His record as a talent evaluator as general manager of the Raiders and Buccaneers is a mixed bag of success and woeful failures. But now, at least, the dysfunction that permeates Redskin Park might disappear.
Will that translate to a new era of success on the field? Hard to say until the Redskins make one more key addition - a new head coach.
Asked about speculation that his partner in Oakland and Tampa Bay, former coach Jon Gruden, will join him in Washington, Allen said, “We don’t have an opening at that position.”
Technically, they don’t.
Zorn said, “We hope to have many conversations and hope we can be compatible.”
They would have to be awfully compatible - Laurel and Hardy compatible - for Zorn to have a chance to stay.
That’s not going to happen.
Allen said he met with Zorn and that “we’re going to have some more meetings to discuss the future.”
To be fair to Cerrato, nearly everyone operated on Thursday as if Zorn didn’t exist.
Speculation that Gruden would leave his current job with ESPN in the “Monday Night Football” booth to join Allen with Washington ran rampant.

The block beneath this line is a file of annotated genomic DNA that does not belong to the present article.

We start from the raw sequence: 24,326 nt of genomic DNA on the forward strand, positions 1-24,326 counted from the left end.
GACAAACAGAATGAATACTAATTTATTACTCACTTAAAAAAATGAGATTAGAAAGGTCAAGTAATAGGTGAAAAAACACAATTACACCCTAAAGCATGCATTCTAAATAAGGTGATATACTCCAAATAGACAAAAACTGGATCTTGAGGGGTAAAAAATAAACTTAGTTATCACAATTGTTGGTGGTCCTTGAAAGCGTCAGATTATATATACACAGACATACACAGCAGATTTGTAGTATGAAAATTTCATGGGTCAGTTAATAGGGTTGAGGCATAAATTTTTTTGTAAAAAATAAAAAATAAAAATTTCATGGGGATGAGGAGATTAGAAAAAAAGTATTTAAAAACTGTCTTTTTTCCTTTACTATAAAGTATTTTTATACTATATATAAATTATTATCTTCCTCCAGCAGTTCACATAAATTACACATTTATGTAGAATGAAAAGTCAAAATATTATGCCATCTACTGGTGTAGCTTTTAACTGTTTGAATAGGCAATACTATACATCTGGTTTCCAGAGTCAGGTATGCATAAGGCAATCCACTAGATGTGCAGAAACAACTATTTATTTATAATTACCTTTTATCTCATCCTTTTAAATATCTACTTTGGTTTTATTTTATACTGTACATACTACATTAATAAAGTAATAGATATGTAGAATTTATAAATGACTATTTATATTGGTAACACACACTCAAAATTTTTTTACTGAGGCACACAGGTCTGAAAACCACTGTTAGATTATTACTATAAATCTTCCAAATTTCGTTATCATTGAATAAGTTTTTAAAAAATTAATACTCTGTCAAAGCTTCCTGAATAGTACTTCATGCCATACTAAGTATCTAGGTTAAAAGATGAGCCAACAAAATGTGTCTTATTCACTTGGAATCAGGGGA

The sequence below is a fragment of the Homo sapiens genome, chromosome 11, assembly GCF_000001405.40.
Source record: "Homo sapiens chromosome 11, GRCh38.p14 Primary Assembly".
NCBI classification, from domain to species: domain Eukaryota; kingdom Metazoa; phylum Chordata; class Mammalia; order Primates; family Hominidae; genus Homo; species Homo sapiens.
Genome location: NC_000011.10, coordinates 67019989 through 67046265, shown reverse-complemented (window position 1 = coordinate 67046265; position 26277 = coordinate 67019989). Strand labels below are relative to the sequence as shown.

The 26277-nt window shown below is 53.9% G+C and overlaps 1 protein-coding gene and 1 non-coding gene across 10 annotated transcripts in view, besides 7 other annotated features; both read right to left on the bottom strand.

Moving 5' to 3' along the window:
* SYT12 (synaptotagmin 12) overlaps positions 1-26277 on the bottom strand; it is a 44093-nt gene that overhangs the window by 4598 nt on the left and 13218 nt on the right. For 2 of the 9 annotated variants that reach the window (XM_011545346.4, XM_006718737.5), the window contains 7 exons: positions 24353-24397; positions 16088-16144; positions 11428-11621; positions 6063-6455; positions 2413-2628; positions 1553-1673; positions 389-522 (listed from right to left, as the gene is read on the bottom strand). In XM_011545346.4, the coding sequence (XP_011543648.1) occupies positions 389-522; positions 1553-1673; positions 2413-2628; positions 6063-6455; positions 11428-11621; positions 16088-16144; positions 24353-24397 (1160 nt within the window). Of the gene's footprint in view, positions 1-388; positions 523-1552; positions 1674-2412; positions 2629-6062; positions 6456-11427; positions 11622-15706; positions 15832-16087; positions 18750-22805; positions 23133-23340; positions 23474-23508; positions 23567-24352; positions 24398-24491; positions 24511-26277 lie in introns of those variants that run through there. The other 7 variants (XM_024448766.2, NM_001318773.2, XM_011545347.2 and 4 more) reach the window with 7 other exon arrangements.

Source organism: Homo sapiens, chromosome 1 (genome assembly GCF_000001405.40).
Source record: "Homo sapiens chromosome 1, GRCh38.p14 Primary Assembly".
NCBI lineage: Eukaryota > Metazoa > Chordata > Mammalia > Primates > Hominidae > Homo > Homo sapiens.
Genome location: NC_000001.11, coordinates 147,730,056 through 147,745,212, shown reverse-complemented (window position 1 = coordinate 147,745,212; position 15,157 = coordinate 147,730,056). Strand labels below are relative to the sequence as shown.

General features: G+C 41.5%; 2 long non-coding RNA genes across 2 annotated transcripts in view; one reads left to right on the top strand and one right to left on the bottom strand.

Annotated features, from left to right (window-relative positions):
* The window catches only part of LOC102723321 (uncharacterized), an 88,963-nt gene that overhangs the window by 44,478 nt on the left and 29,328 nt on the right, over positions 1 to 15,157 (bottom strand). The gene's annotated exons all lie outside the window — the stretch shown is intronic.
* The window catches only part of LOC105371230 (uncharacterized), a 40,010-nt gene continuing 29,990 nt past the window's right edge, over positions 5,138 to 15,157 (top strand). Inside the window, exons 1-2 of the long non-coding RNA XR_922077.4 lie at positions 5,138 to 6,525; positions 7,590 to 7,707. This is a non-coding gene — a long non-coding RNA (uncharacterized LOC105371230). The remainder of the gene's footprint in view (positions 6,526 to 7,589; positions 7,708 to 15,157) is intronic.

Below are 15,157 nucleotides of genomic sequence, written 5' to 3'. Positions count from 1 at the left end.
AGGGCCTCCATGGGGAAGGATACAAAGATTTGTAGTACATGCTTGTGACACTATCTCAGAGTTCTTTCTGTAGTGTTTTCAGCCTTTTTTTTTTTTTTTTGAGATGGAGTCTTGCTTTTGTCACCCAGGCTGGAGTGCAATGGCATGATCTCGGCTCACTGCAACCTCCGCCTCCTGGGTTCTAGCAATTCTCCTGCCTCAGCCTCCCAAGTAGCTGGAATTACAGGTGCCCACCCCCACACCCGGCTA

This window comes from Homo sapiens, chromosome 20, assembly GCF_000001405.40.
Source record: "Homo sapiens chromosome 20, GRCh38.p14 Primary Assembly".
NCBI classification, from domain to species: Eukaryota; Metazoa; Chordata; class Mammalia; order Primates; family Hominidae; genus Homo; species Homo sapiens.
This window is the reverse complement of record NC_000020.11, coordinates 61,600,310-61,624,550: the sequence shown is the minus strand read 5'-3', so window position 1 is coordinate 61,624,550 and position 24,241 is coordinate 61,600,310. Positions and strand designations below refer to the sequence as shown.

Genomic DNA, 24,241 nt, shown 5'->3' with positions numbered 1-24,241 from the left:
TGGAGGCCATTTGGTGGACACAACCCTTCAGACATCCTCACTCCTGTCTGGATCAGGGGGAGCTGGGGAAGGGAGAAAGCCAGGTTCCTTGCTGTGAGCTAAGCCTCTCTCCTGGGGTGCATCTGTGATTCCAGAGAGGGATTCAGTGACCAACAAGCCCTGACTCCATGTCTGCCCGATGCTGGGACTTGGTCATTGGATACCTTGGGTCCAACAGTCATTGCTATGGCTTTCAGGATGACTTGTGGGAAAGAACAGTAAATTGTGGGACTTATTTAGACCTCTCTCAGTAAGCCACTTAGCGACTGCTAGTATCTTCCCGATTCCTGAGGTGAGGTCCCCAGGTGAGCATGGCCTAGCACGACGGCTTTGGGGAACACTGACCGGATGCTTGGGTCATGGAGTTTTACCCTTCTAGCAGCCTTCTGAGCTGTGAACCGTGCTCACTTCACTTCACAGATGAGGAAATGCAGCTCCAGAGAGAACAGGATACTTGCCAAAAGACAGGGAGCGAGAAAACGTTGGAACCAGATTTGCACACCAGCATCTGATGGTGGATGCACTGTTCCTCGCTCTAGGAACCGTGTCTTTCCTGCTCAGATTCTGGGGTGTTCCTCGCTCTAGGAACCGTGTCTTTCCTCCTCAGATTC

There was no factual basis for the speculation, just assumptions resting on the shared past of Allen and Gruden. Just last month, ESPN announced Gruden had signed a multiyear contract extension to stay with the network.
There also was speculation that former Denver Broncos coach Mike Shanahan would replace Zorn when the season ends and work with Allen.
Wishful thinking? Perhaps.
Once the euphoria of Cerrato’s departure passes, a new reality will set in: Unless the franchise adds a powerful, high-profile coach with an influential voice in the organization, the highlight of Bruce Allen’s career with the Redskins might be recognizing Bubba Tyer.